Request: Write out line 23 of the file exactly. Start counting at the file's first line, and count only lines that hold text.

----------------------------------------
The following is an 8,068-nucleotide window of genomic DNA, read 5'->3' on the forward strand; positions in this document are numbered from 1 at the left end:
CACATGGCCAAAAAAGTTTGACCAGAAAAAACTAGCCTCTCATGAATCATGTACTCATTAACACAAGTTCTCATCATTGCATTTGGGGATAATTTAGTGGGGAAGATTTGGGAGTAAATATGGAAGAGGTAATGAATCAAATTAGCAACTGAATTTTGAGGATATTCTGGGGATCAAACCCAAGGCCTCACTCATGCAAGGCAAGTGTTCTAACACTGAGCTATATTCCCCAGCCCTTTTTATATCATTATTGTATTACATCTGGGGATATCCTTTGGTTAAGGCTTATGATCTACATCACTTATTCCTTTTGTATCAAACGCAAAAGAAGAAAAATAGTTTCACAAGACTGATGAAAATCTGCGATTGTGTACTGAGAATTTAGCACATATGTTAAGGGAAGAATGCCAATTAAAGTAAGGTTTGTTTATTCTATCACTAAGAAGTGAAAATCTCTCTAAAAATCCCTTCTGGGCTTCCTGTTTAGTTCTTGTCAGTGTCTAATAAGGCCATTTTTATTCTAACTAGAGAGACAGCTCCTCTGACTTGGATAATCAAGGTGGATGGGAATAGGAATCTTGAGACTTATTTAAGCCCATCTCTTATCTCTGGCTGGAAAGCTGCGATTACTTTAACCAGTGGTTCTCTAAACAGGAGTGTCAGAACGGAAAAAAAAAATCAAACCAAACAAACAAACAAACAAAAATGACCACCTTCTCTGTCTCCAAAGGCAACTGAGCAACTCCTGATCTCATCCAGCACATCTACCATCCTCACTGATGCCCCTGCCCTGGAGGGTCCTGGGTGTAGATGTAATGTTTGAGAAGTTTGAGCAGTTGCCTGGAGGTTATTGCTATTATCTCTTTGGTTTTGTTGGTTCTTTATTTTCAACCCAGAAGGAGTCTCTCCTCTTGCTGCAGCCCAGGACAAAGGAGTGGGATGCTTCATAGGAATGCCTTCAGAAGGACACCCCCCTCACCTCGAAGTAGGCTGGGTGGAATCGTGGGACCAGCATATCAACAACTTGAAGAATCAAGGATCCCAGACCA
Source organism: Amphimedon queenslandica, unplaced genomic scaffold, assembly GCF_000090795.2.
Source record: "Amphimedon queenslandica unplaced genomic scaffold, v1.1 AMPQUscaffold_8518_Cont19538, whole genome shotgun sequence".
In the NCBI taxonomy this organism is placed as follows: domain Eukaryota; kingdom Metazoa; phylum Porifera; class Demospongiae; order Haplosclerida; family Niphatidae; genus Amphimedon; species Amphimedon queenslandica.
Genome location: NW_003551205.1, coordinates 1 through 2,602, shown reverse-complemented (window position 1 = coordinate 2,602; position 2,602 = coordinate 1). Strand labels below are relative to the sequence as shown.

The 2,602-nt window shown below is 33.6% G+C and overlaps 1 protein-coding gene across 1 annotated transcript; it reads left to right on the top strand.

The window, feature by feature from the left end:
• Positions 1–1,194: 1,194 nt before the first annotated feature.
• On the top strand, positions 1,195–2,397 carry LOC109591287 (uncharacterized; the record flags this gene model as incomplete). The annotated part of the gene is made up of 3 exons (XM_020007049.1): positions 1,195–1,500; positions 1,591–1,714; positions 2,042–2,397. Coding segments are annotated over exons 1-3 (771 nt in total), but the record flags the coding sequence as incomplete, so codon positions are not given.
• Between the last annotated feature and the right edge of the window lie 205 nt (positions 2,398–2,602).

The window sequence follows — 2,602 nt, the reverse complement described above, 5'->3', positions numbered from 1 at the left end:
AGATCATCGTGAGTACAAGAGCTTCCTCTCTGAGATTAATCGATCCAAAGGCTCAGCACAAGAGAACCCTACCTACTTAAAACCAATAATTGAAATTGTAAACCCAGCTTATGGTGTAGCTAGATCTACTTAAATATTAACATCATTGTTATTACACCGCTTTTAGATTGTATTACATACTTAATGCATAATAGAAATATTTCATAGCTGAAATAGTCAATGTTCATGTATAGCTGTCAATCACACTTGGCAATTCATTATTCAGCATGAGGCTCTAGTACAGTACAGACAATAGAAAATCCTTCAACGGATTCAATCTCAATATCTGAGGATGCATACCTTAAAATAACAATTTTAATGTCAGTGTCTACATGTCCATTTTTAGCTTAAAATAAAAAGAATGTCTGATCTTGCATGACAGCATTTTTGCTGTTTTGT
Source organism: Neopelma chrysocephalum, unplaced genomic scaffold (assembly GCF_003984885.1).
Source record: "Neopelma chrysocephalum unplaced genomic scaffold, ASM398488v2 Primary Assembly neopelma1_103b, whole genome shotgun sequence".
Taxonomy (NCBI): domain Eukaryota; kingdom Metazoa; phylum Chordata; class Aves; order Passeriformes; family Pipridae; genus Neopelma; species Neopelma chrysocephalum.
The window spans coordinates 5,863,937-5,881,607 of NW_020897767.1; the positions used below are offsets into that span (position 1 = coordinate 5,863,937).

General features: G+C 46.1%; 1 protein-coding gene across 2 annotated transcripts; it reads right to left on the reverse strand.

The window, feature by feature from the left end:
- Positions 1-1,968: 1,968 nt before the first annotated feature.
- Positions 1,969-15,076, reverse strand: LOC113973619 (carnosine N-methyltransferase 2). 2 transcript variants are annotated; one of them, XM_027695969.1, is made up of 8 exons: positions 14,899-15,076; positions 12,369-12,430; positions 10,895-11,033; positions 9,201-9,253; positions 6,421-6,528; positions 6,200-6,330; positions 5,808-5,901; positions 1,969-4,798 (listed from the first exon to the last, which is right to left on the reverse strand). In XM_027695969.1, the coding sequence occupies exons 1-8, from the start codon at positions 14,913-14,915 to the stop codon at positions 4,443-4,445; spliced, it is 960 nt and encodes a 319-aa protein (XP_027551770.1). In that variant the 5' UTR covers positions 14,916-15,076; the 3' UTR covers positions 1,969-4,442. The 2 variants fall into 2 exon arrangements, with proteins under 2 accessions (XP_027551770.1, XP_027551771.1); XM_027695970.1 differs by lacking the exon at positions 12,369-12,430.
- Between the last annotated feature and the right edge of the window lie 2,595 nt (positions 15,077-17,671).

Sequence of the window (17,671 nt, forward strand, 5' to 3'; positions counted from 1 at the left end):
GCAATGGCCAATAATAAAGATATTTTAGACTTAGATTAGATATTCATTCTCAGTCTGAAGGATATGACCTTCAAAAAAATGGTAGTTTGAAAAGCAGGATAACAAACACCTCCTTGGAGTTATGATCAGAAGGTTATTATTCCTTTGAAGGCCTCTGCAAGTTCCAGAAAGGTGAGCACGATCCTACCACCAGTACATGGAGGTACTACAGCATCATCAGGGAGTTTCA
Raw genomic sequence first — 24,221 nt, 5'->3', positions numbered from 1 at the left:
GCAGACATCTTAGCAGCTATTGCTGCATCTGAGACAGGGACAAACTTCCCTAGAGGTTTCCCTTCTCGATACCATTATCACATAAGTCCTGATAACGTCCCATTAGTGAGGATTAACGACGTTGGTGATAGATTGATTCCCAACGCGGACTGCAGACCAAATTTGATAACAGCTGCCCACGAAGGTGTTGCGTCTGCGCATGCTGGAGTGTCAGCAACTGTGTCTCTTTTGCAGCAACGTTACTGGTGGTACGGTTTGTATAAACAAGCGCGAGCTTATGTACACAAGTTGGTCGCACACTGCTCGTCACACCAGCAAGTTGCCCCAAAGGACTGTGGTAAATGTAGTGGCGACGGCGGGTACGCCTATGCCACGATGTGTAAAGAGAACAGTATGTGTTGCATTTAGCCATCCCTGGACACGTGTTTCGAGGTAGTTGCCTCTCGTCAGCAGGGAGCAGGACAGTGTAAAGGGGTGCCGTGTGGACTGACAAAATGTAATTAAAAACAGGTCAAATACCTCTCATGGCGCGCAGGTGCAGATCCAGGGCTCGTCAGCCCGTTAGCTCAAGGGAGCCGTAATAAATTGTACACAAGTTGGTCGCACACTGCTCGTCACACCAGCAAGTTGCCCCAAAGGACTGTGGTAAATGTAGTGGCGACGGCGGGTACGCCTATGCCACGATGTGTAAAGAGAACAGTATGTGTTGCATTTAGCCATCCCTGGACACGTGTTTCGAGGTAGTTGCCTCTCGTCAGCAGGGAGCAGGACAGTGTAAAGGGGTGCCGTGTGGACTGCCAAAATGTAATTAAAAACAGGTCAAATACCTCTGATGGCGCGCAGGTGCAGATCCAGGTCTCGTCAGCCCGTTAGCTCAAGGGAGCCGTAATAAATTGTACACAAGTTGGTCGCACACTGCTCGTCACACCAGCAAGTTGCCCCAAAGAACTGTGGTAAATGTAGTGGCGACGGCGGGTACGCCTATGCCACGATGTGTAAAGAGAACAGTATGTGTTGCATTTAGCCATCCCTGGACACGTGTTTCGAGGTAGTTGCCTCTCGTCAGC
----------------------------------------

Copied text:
Sequence of the window (17,671 nt, forward strand, 5' to 3'; positions counted from 1 at the left end):